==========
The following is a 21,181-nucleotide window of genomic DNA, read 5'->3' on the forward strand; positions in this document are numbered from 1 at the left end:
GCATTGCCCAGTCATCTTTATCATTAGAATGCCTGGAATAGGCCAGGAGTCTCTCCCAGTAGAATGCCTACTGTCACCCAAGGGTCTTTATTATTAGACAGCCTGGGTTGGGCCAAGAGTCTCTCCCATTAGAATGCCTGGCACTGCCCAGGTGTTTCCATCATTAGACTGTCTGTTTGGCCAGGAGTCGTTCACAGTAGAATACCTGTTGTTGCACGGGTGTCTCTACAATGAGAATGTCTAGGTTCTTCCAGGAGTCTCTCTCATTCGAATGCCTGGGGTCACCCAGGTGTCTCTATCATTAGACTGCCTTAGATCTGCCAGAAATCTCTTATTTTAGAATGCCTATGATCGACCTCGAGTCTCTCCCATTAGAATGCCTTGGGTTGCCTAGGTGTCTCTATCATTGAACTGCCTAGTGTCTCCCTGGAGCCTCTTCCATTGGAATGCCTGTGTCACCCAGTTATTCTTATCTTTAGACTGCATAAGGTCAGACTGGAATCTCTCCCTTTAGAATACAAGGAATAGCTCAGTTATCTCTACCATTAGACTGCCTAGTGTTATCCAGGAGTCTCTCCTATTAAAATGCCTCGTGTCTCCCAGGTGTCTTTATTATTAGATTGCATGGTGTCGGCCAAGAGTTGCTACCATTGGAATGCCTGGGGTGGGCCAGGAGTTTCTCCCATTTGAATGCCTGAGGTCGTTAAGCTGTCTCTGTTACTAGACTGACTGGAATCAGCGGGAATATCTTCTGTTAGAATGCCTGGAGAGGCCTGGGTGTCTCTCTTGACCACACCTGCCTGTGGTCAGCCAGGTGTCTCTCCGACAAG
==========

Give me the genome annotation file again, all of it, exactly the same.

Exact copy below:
The following is a 21,181-nucleotide window of genomic DNA, read 5'->3' on the forward strand; positions in this document are numbered from 1 at the left end:
GCATTGCCCAGTCATCTTTATCATTAGAATGCCTGGAATAGGCCAGGAGTCTCTCCCAGTAGAATGCCTACTGTCACCCAAGGGTCTTTATTATTAGACAGCCTGGGTTGGGCCAAGAGTCTCTCCCATTAGAATGCCTGGCACTGCCCAGGTGTTTCCATCATTAGACTGTCTGTTTGGCCAGGAGTCGTTCACAGTAGAATACCTGTTGTTGCACGGGTGTCTCTACAATGAGAATGTCTAGGTTCTTCCAGGAGTCTCTCTCATTCGAATGCCTGGGGTCACCCAGGTGTCTCTATCATTAGACTGCCTTAGATCTGCCAGAAATCTCTTATTTTAGAATGCCTATGATCGACCTCGAGTCTCTCCCATTAGAATGCCTTGGGTTGCCTAGGTGTCTCTATCATTGAACTGCCTAGTGTCTCCCTGGAGCCTCTTCCATTGGAATGCCTGTGTCACCCAGTTATTCTTATCTTTAGACTGCATAAGGTCAGACTGGAATCTCTCCCTTTAGAATACAAGGAATAGCTCAGTTATCTCTACCATTAGACTGCCTAGTGTTATCCAGGAGTCTCTCCTATTAAAATGCCTCGTGTCTCCCAGGTGTCTTTATTATTAGATTGCATGGTGTCGGCCAAGAGTTGCTACCATTGGAATGCCTGGGGTGGGCCAGGAGTTTCTCCCATTTGAATGCCTGAGGTCGTTAAGCTGTCTCTGTTACTAGACTGACTGGAATCAGCGGGAATATCTTCTGTTAGAATGCCTGGAGAGGCCTGGGTGTCTCTCTTGACCACACCTGCCTGTGGTCAGCCAGGTGTCTCTCCGACAAG